1. Lee SJ, Bai SK, Lee KS, Namkoong S, Na HJ, Ha KS, Han JA, Yim SV, Chang K, Kwon YG, Lee SK, Kim YM. Astaxanthin inhibits nitric oxide production and inflammatory gene expression by suppressing I(kappa)B kinase-dependent NF-kappaB activation. Mol Cells. 2003 Aug 31;16(1):97-105. PubMed PMID: 14503852.

2. Kearney PM, Baigent C, Godwin J, Halls H, Emberson JR, Patrono C. Do selective cyclo-oxygenase-2 inhibitors and traditional non-steroidal anti-inflammatory drugs increase the risk of atherothrombosis? Meta-analysis of randomised trials. BMJ. 2006 Jun 3;332(7553):1302-8. PubMed PMID: 16740558; PubMed Central PMCID: PMC1473048.

3. Belknap SM. NSAIDs were associated with increased risk for mortality, regardless of time since first MI. Ann Intern Med. 2013 Jan 15;158(2):JC10. doi:
10.7326/0003-4819-158-2-201301150-02010. PubMed PMID: 23318332.

4. Iwasaki Tsuneto, Tahara Akihiko. Effects of Astaxanthin on Eyestrain Induced by Accommodative Dysfunction. Journal of the Eye VOL.23;NO.6;829-834(2006)

5. Nagaki Y., Hayasaka S., Yamada T., Hayasaka Y., Sanada M., Uonomi T. Effects of Astaxanthin on accommodation, critical flicker fusion, and pattern visual evoked potential in visual display terminal workers. Journal of Traditional Medicines 2002: 19 (5), 170 - 173.

6. Nagaki Yasunori et al. The Effect of Astaxanthin on Retinal Capillary Blood Flow in Normal Volunteers. Journal of Clinical Therapeutics & Medicines Vol.21;No.5;537-542(2005)

7. Sun Z, Liu J, Zeng X, Huangfu J, Jiang Y, Wang M, Chen F. Protective actions of microalgae against endogenous and exogenous advanced glycation endproducts (AGEs) in human retinal pigment epithelial cells. Food Funct. 2011 May;2(5):251-8. doi: 10.1039/c1fo10021a. Epub 2011 Apr 21. PubMed PMID: 21779563.

8. Ishida S. Lifestyle-related diseases and anti-aging ophthalmology: suppression of retinal and choroidal pathologies by inhibiting renin-angiotensin system and inflammation. Article in Japanese: Nihon Ganka Gakkai Zasshi. 2009 Mar;113(3):403-22; discussion 423. Review. Japanese. PubMed PMID: 19348185.

9. Liao JH, Chen CS, Maher TJ, Liu CY, Lin MH, Wu TH, Wu SH. Astaxanthin interacts with selenite and attenuates selenite-induced cataractogenesis. Chem Res Toxicol. 2009 Mar 16;22(3):518-25. doi: 10.1021/tx800378z. PubMed PMID: 19193053.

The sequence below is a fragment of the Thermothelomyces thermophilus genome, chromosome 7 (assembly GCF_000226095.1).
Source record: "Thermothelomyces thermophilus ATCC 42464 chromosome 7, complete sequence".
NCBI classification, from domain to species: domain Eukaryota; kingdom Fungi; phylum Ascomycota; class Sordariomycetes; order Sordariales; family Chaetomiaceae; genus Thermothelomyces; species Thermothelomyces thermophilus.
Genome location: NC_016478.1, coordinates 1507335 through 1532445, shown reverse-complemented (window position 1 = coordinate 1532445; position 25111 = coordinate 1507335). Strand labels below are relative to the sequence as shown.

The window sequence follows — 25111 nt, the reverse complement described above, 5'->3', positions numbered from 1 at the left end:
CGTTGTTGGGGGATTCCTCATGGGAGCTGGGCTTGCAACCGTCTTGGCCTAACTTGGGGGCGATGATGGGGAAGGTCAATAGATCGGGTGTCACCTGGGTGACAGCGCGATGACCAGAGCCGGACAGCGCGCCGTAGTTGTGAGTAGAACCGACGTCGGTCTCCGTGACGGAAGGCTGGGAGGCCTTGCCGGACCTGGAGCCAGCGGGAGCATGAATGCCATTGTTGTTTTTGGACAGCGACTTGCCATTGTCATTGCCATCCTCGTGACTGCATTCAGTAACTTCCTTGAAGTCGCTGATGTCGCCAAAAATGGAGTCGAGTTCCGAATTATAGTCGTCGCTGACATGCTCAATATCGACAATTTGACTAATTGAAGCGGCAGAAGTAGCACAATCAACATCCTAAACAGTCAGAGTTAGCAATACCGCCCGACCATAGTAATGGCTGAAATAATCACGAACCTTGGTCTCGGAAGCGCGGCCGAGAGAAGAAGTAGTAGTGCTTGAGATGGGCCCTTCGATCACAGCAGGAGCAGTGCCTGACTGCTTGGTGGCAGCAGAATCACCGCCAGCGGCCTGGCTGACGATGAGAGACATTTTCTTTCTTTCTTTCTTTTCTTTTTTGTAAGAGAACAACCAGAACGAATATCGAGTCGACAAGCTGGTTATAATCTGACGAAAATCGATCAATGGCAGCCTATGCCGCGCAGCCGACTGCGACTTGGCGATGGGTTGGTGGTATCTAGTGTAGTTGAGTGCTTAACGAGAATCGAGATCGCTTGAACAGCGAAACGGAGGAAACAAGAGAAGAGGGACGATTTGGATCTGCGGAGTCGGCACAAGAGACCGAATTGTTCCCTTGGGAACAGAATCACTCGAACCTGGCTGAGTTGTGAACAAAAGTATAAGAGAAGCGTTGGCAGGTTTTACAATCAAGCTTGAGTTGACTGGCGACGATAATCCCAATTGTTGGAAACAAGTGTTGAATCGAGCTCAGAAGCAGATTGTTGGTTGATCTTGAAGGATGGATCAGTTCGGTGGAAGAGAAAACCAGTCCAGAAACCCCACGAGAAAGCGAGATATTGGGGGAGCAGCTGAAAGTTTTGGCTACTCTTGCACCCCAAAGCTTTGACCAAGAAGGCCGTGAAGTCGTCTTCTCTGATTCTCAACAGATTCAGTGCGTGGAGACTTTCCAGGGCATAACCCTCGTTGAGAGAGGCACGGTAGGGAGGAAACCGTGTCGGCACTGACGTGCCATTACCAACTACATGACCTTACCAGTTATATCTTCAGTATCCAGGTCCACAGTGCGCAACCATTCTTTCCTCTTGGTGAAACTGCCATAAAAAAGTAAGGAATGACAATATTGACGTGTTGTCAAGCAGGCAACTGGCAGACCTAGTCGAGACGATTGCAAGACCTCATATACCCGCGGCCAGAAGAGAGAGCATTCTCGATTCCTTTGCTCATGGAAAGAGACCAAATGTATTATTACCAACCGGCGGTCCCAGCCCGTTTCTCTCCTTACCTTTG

10. Nishida Y. et. al, Quenching Activities of Common Hydrophilic and Lipophilic Antioxidants against Singlet Oxygen Using Chemiluminescence Detection System.
Carotenoid Science 11:16-20 (2007)

11. Iwamoto T, et al. Inhibition of low-density lipoprotein oxidation by astaxanthin. J Atherosc Thromb 2000;7:216-22.

12. Camera E, Mastrofrancesco A, Fabbri C, Daubrawa F, Picardo M, Sies H, Stahl W. Astaxanthin, canthaxanthin and beta-carotene differently affect UVA-induced oxidative damage and expression of oxidative stress- responsive enzymes. Exp Dermatol. 2009 Mar;18(3):222-31. Epub 2008 Sep

13. Yamashita, E. Beauty From Within: A Synergistic Combination Of Astaxanthin And Tocotrienol For Beauty Supplements (2002) Cosmetic Benefit of Dietary Supplements Containing Astaxanthin and Tocotrienol on Human Skin. Food Style 21 6(6):112-17.

14. A novel micronutrient supplement in skin aging: a randomized placebo-controlled double-blind study. Journal of Cosmetic Dermatology Volume 4 Page 277 - December 2005

15. Suganuma K, Nakajima H, Ohtsuki M, Imokawa G. Astaxanthin attenuates the UVA-induced up-regulation of matrix- metalloproteinase-1 and skin fibroblast elastase in human dermal fibroblasts. J Dermatol Sci. 2010 May;58(2):136-42. Epub 2010 Feb 18.

16. Arakane Kumi. Effect of Antioxidant to Inhibit UV-Induced Wrinkles. Journal of Japanese Cosmetic Science Society Vol. 27;No.4; 298-303(2003).

17. Aoi, et al, 2003. Astaxanthin limits exercise-induced skeletal and cardiac muscle damage in mice. Antioxid Redox Signal. 2003 Feb;5(1):139-44.

18. Curt L. Malmsten and Åke Lignell. Dietary Supplementation with Astaxanthin-Rich Algal Meal Improves Strength Endurance. A Double Blind Placebo Controlled Study on Male Students. Carotenoid Science, Vol.13, 2008 ISSN 1880-5671.

19. Aoi W, Naito Y, Takanami Y, Ishii T, Kawai Y, Akagiri S, Kato Y, Osawa T, Yoshikawa T. Astaxanthin improves muscle lipid metabolism in exercise via inhibitory effect of oxidative CPT I modification. Biochem Biophys Res Commun. 2008 Feb 22;366(4):892-7. Epub 2007 Dec 17.

20. Ikeuchi M, Koyama T, Takahashi J, Yazawa K. Effects of astaxanthin supplementation on exercise-induced fatigue in mice. Biol Pharm Bull. 2006 Oct;29(10):2106-10.

21. Gene A. Spiller, PhD, Antonella Dewell, MS, RD, Sally Chaves, RN, Zaga Rakidzich. Effect of daily use natural astaxanthin on C-reactive protein. Health Research & Studies Center, Los Altos, CA. Study Report, January, 2006.

22. Pearson, Thomas; Mensah, George, et al. Markers of inflammation and cardiovascular disease: application to clinical and public health practice: A statement for healthcare professionals from the Centers for Disease Control and Prevention and the American Heart Association.2003 Jan 28; 107(3) :499-511.

23. Beutner, S., Bloedorn, B., Frixel, S., Hernández Blanco, I., Hoffmann, T., Martin, H.-D., Mayer, B., Noack, P., Ruck, C., Schmidt, M., Schülke, I., Sell, S., Ernst, H., Haremza, S., Seybold, G., Sies, H., Stahl, W. and Walsh, R. (2001), Quantitative assessment of antioxidant properties of natural colorants and phytochemicals: carotenoids, flavonoids, phenols and indigoids. The role of β-carotene in antioxidant functions. J. Sci. Food Agric., 81: 559-568. doi: 10.1002/jsfa.849.

24. Spallholz JE. Free radical generation by selenium compounds and their prooxidant toxicity. Biomed Environ Sci. 1997 Sep;10(2-3):260-70. Review. PubMed PMID: 9315319.

25. Koren R, Hadari-Naor I, Zuck E, Rotem C, Liberman UA, Ravid A. Vitamin D is a prooxidant in breast cancer cells. Cancer Res. 2001 Feb 15;61(4):1439-44. PubMed PMID: 11245448.

26. Pearson P, Lewis SA, Britton J, Young IS, Fogarty A. The pro-oxidant activity of high-dose vitamin E supplements in vivo. BioDrugs. 2006;20(5):271-3. PubMed PMID: 17025373.